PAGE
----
|.378 Weatherby Magnum|
|Place of origin||South Gate, California|
|Bullet diameter||.375 in (9.5 mm)|
|Neck diameter||.399 in (10.1 mm)|
|Shoulder diameter||.560 in (14.2 mm)|
|Base diameter||.582 in (14.8 mm)|
|Rim diameter||.579 in (14.7 mm)|
|Rim thickness||.063 in (1.6 mm)|
|Case length||2.913 in (74.0 mm)|
|Overall length||3.65 in (93 mm)|
|Rifling twist||1 in 12|
|Primer type||Large rifle magnum|
|Test barrel length: 26 in (66 cm)|
Source(s): Weatherby  / Nosler 
The .378 Weatherby Magnum was designed by Roy Weatherby in 1953. It was an original belted magnum design with no parent case, inspired by the .416 Rigby and headspacing of the belted .375 H&H Magnum. The 215 magnum rifle primer was developed by Federal specifically for this round. The cartridge can hold upwards of 7.13 g (120 gr) of powder. The 378 Weatherby Magnum cartridge also has the double radius shoulder design found on the first and smaller proprietary line of Weatherby magnum cartridges.
The motivation behind the development of the .378 came from the disappointing performance gains of the improved .375 Weatherby Magnum over its parent case, the .375 H&H Magnum. Roy Weatherby in 1953 killed an African elephant with one shot while on safari. However, in using this event as a marketing tool, it was revealed some African countries have a minimum 10.16 mm (.40 caliber) bullet size for hunting dangerous game. Weatherby responded by necking up the .378 to 11.63 mm (.458 caliber) and called the new cartridge the .460 Weatherby Magnum, which was introduced in 1958.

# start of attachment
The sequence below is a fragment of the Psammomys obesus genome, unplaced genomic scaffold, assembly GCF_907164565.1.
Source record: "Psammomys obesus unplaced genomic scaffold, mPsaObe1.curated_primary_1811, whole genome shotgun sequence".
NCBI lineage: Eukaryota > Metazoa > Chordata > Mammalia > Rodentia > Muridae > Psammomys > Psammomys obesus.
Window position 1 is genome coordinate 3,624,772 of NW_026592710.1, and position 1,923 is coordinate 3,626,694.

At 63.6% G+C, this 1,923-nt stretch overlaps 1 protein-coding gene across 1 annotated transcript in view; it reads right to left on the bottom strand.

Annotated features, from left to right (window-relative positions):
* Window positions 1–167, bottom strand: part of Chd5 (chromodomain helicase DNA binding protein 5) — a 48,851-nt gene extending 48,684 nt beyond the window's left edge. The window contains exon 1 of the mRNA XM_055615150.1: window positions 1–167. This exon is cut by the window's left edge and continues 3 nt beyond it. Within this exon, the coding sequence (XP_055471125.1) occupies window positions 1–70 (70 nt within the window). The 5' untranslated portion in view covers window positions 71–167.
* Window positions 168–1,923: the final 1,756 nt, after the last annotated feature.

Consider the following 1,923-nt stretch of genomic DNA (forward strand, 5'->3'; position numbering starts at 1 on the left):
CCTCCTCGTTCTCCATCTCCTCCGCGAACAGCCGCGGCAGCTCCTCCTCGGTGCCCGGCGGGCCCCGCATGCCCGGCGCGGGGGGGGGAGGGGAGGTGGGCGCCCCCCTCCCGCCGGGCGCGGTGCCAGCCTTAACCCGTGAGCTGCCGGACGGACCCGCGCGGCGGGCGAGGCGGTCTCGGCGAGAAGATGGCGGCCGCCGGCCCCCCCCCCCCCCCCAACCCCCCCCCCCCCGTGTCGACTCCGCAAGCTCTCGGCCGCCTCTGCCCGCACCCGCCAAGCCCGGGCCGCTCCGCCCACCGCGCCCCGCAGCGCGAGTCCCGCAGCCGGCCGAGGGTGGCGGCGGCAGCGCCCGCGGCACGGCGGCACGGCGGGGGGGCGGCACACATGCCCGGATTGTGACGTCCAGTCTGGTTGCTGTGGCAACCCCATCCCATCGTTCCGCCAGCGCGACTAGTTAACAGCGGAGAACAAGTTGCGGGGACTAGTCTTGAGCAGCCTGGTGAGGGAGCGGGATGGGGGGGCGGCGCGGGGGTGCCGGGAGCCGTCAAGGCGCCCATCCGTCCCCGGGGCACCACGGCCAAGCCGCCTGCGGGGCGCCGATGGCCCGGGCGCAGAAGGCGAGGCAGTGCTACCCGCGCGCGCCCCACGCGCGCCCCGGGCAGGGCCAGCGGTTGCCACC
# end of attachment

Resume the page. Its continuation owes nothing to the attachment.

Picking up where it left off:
Considered a safari grade cartridge, the .378 Weatherby Magnum is appropriate for taking all African game animals from large African antelopes, Nile crocodile, hippopotamus, to the Big Five game. Some hunters on the North American continent employ the .378 for American elk, brown bears, and polar bear.
The .378 Weatherby will generate considerable free recoil, an average of 104 J (77 ft·lbf) from a 4.1 kg (9 lb) rifle. This compares to 27 J (20 ft·lbf) from a rifle chambered for .30-06 Springfield or 49 J (36 ft·lbf) for the .375 H&H Magnum.
The .378 has been responsible for numerous wildcat cartridges, being necked-down as the .22 Eargesplitten Loudenboomer and necked-up as the .500 A-Square. Some of the .378 Weatherby Magnum wildcat cartridges are shortened versions, like the .30-378 Arch (7.62 mm) and the .460 Short A-Square (11.63 mm). Some .378-based wildcats have gone on to be part of the Weatherby line: .30-378, .338-378, .416 and .460.